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Origin PC’s EVO17-S says it’s okay to consider an inch-thick laptop “thin.” Sure, many mainstream laptops are mere slivers in comparison, but none of them can pack a Core i9 and GeForce GTX 1070—at least, not without the embarrassing performance nerf’s of a Macbook Pro 15. As our benchmarks show, if you have a need for speed, the EVO17-S will deliver.
EVO17-S specs: Core i9, GTX 1070 and more
The star of the EVO17-S is its CPU: The mighty Core i9-8950HK is the fastest Intel chip out there. Paired with an Nvidia GeForce GTX 1070 discrete GPU, the other components almost don’t matter. What more do you need?
Origin didn’t skimp, though. This laptop packs in 16GB of DDR/2666 RAM and a 512GB Samsung Pro 970 Pro M.2 NVMe SSD, one of the fastest (and priciest) SSDs you can buy.
For bulk storage, the configuration we received for review also includes a 2TB Seagate hard drive. While that may seem quaint to you, it’ll see you through many a massive 50GB game install.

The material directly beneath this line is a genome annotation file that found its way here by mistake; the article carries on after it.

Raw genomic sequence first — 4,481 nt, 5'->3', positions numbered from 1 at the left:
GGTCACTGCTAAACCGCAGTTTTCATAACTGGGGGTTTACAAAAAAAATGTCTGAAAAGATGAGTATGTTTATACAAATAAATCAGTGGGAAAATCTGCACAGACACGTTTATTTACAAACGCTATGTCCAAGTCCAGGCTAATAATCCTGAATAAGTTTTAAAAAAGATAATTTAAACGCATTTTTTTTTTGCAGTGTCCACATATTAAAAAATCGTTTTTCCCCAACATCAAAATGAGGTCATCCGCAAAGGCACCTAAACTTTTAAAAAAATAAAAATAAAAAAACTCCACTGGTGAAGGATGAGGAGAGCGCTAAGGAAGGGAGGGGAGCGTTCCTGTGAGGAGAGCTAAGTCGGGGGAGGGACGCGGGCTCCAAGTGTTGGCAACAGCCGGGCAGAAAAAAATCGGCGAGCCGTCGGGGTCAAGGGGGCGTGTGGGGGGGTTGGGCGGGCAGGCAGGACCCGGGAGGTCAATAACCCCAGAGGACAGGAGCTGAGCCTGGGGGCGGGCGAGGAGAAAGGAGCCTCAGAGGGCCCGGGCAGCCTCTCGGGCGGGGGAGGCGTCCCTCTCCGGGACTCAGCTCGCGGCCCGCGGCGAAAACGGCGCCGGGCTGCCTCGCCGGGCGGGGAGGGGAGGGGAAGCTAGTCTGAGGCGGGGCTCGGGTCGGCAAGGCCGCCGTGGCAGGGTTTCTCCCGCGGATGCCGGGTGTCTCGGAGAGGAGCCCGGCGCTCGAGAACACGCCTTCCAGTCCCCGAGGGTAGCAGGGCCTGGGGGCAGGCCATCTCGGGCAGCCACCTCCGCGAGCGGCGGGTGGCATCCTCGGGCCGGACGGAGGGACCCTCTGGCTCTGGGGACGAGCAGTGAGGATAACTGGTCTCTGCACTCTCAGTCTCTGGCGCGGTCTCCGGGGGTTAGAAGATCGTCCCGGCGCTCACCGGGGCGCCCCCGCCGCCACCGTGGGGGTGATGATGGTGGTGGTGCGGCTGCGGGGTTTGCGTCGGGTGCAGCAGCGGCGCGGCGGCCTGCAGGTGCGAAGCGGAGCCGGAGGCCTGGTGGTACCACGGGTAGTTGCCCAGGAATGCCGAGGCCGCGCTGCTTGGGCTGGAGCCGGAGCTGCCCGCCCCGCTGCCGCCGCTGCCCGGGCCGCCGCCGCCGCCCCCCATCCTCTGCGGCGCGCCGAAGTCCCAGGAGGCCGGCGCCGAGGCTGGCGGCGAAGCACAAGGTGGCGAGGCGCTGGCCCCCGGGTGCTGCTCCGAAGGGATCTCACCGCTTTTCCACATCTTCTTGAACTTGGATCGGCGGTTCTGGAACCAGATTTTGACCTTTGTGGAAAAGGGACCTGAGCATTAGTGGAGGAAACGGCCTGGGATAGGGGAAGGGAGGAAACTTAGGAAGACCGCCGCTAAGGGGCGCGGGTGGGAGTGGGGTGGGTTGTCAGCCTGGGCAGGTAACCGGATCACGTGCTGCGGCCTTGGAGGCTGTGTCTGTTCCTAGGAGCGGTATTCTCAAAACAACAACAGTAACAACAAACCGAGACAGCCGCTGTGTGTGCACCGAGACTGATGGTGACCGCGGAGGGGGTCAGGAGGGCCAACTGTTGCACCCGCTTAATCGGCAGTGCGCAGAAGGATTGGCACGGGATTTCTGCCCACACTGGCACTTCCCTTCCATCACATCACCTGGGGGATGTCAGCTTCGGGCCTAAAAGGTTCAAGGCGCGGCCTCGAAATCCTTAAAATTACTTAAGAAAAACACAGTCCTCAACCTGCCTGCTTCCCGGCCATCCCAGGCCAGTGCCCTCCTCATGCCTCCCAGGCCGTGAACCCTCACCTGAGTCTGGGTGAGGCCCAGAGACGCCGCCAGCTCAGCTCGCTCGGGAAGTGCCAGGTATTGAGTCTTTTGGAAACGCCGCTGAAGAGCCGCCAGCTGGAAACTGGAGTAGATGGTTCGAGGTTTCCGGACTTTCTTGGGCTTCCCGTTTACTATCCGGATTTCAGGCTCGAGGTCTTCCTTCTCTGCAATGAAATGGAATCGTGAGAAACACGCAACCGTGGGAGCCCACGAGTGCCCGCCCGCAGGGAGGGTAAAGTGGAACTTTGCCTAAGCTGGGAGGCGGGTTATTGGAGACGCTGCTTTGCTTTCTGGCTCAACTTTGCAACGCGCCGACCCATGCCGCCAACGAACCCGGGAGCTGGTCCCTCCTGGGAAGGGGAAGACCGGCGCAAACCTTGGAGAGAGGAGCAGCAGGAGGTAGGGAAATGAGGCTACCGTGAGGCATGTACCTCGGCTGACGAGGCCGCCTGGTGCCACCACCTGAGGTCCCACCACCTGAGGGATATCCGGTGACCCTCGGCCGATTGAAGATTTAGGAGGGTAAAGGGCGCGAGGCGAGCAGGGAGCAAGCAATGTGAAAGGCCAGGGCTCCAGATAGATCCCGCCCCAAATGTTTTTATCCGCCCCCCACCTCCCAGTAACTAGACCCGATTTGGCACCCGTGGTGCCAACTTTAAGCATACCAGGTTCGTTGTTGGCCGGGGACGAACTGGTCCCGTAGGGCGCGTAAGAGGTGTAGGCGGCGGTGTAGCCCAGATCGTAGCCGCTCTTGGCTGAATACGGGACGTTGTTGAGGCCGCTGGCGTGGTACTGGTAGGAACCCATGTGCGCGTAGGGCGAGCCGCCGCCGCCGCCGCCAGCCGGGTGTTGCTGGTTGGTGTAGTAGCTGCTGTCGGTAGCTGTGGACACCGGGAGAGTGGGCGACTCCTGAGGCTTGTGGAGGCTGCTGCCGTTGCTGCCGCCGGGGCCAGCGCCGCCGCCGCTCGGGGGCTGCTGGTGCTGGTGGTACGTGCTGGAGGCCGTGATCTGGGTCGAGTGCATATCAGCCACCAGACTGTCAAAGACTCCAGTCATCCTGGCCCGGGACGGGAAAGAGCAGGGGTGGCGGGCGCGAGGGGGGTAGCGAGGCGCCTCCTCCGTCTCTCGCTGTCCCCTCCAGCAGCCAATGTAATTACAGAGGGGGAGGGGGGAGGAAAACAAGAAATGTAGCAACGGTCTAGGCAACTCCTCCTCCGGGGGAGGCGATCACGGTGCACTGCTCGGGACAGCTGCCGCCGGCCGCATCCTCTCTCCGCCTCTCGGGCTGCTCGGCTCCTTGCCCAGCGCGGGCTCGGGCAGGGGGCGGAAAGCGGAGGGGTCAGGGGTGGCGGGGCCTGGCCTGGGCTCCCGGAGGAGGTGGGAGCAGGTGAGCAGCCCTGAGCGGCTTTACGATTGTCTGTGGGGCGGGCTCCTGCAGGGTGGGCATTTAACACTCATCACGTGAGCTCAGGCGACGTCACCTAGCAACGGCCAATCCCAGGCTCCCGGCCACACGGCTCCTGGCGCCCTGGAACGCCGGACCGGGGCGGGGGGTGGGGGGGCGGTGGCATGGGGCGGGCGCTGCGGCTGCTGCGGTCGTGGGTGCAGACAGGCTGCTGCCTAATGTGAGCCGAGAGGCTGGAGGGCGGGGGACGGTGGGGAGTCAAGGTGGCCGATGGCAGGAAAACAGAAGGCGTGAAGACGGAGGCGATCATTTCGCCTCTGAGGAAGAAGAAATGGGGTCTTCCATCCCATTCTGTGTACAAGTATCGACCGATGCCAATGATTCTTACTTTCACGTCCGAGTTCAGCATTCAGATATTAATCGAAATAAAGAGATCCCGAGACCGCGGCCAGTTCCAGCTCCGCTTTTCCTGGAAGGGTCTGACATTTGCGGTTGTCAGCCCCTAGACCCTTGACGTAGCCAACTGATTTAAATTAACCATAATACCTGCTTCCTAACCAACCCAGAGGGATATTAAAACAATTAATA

The EVO17-S offers plenty of ports: two miniDisplayPorts, a full-size HDMI, two USB 3.1 Type A, and a single Thunderbolt 3 port on the left side. The barrel charger for the 230W power brick also plugs into the lefthand side. On the right side there’s an SD slot, two more USB 3.1 Type A ports, Gigabit ethernet, S/PDIF, and analog jacks for mic and headphone.
Keyboard and trackpad
The trackpad is a Synaptics model with fingerprint reader integrated into the upper left corner. Rather than a piano-hinge click-type trackpad, the trackpad doesn’t move. Separate left-click and right-click buttons are integrated into the bottom.
The keyboard is a dome-type keyboard with an integrated 10-key numeric keypad. The keys are individually RGB backlit.
Unlike some makers who have gone with keyboard skirts to minimize the glow (are they ashamed of their RGB?!), the EVO17-S key bases are translucent. The result is perhaps the brightest RGB backlighting we’ve ever seen in a laptop—and maybe even among desktop keyboards. For those who may think it’s too bright, you can shut them off or select from three brightness levels.
Size and design